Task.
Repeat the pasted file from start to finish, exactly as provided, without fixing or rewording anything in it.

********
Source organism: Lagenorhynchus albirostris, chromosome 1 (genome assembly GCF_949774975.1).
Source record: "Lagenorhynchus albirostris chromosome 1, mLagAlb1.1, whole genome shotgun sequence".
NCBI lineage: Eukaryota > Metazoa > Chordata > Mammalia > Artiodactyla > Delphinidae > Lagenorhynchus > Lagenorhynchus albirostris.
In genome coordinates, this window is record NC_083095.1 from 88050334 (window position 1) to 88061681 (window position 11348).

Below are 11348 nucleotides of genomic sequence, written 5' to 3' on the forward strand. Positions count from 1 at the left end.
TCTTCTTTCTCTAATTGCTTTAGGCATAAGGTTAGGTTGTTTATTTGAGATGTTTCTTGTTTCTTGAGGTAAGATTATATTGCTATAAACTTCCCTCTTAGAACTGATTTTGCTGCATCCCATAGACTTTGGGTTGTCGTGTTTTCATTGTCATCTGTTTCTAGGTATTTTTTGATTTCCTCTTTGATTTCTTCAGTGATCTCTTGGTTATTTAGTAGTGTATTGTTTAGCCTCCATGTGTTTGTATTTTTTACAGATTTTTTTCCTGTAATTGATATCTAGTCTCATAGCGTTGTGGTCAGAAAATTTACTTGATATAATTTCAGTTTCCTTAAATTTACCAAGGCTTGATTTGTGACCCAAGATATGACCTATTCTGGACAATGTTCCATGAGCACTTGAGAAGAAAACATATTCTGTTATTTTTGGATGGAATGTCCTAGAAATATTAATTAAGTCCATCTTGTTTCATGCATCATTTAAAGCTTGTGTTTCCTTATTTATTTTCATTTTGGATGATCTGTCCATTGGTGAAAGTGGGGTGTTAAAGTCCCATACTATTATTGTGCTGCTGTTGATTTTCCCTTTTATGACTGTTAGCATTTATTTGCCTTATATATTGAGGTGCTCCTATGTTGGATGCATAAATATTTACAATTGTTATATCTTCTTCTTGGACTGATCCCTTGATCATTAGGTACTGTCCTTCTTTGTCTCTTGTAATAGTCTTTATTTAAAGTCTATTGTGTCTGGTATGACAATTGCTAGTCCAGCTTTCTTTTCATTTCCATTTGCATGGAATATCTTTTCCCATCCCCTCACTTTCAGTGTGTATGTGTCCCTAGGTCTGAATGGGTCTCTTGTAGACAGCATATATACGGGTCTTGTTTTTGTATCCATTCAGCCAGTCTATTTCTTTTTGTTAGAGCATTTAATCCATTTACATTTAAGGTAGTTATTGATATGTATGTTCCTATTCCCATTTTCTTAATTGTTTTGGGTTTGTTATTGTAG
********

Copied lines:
Source organism: Lagenorhynchus albirostris, chromosome 1 (genome assembly GCF_949774975.1).
Source record: "Lagenorhynchus albirostris chromosome 1, mLagAlb1.1, whole genome shotgun sequence".
NCBI lineage: Eukaryota > Metazoa > Chordata > Mammalia > Artiodactyla > Delphinidae > Lagenorhynchus > Lagenorhynchus albirostris.
In genome coordinates, this window is record NC_083095.1 from 88050334 (window position 1) to 88061681 (window position 11348).

Below are 11348 nucleotides of genomic sequence, written 5' to 3' on the forward strand. Positions count from 1 at the left end.
TCTTCTTTCTCTAATTGCTTTAGGCATAAGGTTAGGTTGTTTATTTGAGATGTTTCTTGTTTCTTGAGGTAAGATTATATTGCTATAAACTTCCCTCTTAGAACTGATTTTGCTGCATCCCATAGACTTTGGGTTGTCGTGTTTTCATTGTCATCTGTTTCTAGGTATTTTTTGATTTCCTCTTTGATTTCTTCAGTGATCTCTTGGTTATTTAGTAGTGTATTGTTTAGCCTCCATGTGTTTGTATTTTTTACAGATTTTTTTCCTGTAATTGATATCTAGTCTCATAGCGTTGTGGTCAGAAAATTTACTTGATATAATTTCAGTTTCCTTAAATTTACCAAGGCTTGATTTGTGACCCAAGATATGACCTATTCTGGACAATGTTCCATGAGCACTTGAGAAGAAAACATATTCTGTTATTTTTGGATGGAATGTCCTAGAAATATTAATTAAGTCCATCTTGTTTCATGCATCATTTAAAGCTTGTGTTTCCTTATTTATTTTCATTTTGGATGATCTGTCCATTGGTGAAAGTGGGGTGTTAAAGTCCCATACTATTATTGTGCTGCTGTTGATTTTCCCTTTTATGACTGTTAGCATTTATTTGCCTTATATATTGAGGTGCTCCTATGTTGGATGCATAAATATTTACAATTGTTATATCTTCTTCTTGGACTGATCCCTTGATCATTAGGTACTGTCCTTCTTTGTCTCTTGTAATAGTCTTTATTTAAAGTCTATTGTGTCTGGTATGACAATTGCTAGTCCAGCTTTCTTTTCATTTCCATTTGCATGGAATATCTTTTCCCATCCCCTCACTTTCAGTGTGTATGTGTCCCTAGGTCTGAATGGGTCTCTTGTAGACAGCATATATACGGGTCTTGTTTTTGTATCCATTCAGCCAGTCTATTTCTTTTTGTTAGAGCATTTAATCCATTTACATTTAAGGTAGTTATTGATATGTATGTTCCTATTCCCATTTTCTTAATTGTTTTGGGTTTGTTATTGTAG